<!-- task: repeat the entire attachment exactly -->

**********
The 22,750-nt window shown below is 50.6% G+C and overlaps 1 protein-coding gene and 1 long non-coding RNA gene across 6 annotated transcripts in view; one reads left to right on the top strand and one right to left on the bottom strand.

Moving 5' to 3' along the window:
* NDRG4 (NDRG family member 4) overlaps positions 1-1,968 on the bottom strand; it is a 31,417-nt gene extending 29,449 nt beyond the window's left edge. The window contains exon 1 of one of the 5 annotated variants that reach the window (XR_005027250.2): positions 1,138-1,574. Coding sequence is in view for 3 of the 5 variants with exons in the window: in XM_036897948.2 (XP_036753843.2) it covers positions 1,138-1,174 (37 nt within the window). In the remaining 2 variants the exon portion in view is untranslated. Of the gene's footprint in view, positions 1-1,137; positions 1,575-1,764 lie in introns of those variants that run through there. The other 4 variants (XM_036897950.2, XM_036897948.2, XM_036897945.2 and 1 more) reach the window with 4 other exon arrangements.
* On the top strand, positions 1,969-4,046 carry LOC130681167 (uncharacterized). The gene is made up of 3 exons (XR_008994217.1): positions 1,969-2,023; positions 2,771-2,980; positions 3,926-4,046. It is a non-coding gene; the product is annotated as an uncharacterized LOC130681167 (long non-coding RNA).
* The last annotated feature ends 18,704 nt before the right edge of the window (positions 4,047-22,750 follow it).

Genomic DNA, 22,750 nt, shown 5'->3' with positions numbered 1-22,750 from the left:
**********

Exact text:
The 22,750-nt window shown below is 50.6% G+C and overlaps 1 protein-coding gene and 1 long non-coding RNA gene across 6 annotated transcripts in view; one reads left to right on the top strand and one right to left on the bottom strand.

Moving 5' to 3' along the window:
* NDRG4 (NDRG family member 4) overlaps positions 1-1,968 on the bottom strand; it is a 31,417-nt gene extending 29,449 nt beyond the window's left edge. The window contains exon 1 of one of the 5 annotated variants that reach the window (XR_005027250.2): positions 1,138-1,574. Coding sequence is in view for 3 of the 5 variants with exons in the window: in XM_036897948.2 (XP_036753843.2) it covers positions 1,138-1,174 (37 nt within the window). In the remaining 2 variants the exon portion in view is untranslated. Of the gene's footprint in view, positions 1-1,137; positions 1,575-1,764 lie in introns of those variants that run through there. The other 4 variants (XM_036897950.2, XM_036897948.2, XM_036897945.2 and 1 more) reach the window with 4 other exon arrangements.
* On the top strand, positions 1,969-4,046 carry LOC130681167 (uncharacterized). The gene is made up of 3 exons (XR_008994217.1): positions 1,969-2,023; positions 2,771-2,980; positions 3,926-4,046. It is a non-coding gene; the product is annotated as an uncharacterized LOC130681167 (long non-coding RNA).
* The last annotated feature ends 18,704 nt before the right edge of the window (positions 4,047-22,750 follow it).

Genomic DNA, 22,750 nt, shown 5'->3' with positions numbered 1-22,750 from the left: